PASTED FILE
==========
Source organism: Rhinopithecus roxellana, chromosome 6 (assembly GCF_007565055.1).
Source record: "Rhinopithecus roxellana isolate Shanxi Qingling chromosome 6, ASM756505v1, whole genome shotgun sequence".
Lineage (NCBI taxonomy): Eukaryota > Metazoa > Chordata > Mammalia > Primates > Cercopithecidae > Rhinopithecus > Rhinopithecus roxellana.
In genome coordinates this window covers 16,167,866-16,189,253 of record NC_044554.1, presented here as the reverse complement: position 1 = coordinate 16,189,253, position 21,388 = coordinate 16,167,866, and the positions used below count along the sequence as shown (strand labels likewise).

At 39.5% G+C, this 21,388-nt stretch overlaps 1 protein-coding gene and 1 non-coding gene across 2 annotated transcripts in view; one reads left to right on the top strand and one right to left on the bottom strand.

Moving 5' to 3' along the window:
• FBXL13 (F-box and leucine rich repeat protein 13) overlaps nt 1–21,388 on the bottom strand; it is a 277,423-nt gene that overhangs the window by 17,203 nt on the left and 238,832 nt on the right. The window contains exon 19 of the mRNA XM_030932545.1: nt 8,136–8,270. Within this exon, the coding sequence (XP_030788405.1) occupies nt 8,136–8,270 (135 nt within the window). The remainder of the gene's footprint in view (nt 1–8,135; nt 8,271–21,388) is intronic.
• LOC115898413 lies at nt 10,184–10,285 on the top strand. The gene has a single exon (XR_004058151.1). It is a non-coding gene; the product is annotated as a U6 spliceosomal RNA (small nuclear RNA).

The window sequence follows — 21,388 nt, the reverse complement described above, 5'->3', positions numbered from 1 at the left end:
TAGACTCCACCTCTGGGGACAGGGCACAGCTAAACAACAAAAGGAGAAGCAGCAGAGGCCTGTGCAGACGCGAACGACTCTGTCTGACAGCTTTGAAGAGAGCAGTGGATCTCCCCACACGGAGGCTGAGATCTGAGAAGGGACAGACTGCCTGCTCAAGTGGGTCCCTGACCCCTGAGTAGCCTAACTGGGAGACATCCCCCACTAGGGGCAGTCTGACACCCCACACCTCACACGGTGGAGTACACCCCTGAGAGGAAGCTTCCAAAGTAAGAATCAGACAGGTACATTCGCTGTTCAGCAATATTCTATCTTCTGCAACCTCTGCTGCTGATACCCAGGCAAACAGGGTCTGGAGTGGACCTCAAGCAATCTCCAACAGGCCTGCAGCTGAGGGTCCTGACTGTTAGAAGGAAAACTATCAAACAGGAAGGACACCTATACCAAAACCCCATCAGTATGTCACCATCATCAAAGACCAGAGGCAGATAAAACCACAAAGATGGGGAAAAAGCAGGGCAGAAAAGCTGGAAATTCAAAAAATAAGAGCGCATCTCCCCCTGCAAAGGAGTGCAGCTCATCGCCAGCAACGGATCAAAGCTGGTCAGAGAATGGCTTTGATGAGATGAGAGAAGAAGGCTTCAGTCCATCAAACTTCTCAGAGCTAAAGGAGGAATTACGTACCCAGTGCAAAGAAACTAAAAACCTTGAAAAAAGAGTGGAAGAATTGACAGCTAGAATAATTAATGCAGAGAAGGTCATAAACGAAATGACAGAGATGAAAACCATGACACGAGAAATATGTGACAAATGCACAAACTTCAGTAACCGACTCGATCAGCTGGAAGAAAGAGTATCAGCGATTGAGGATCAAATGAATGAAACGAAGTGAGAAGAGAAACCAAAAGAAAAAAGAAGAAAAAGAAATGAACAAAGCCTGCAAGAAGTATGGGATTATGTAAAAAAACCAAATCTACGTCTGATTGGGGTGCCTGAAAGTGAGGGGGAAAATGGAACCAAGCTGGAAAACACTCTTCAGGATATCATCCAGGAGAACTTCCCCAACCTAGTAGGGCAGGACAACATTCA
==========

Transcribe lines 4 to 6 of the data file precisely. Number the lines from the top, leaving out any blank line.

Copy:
In genome coordinates this window covers 16,167,866-16,189,253 of record NC_044554.1, presented here as the reverse complement: position 1 = coordinate 16,189,253, position 21,388 = coordinate 16,167,866, and the positions used below count along the sequence as shown (strand labels likewise).

At 39.5% G+C, this 21,388-nt stretch overlaps 1 protein-coding gene and 1 non-coding gene across 2 annotated transcripts in view; one reads left to right on the top strand and one right to left on the bottom strand.

Moving 5' to 3' along the window: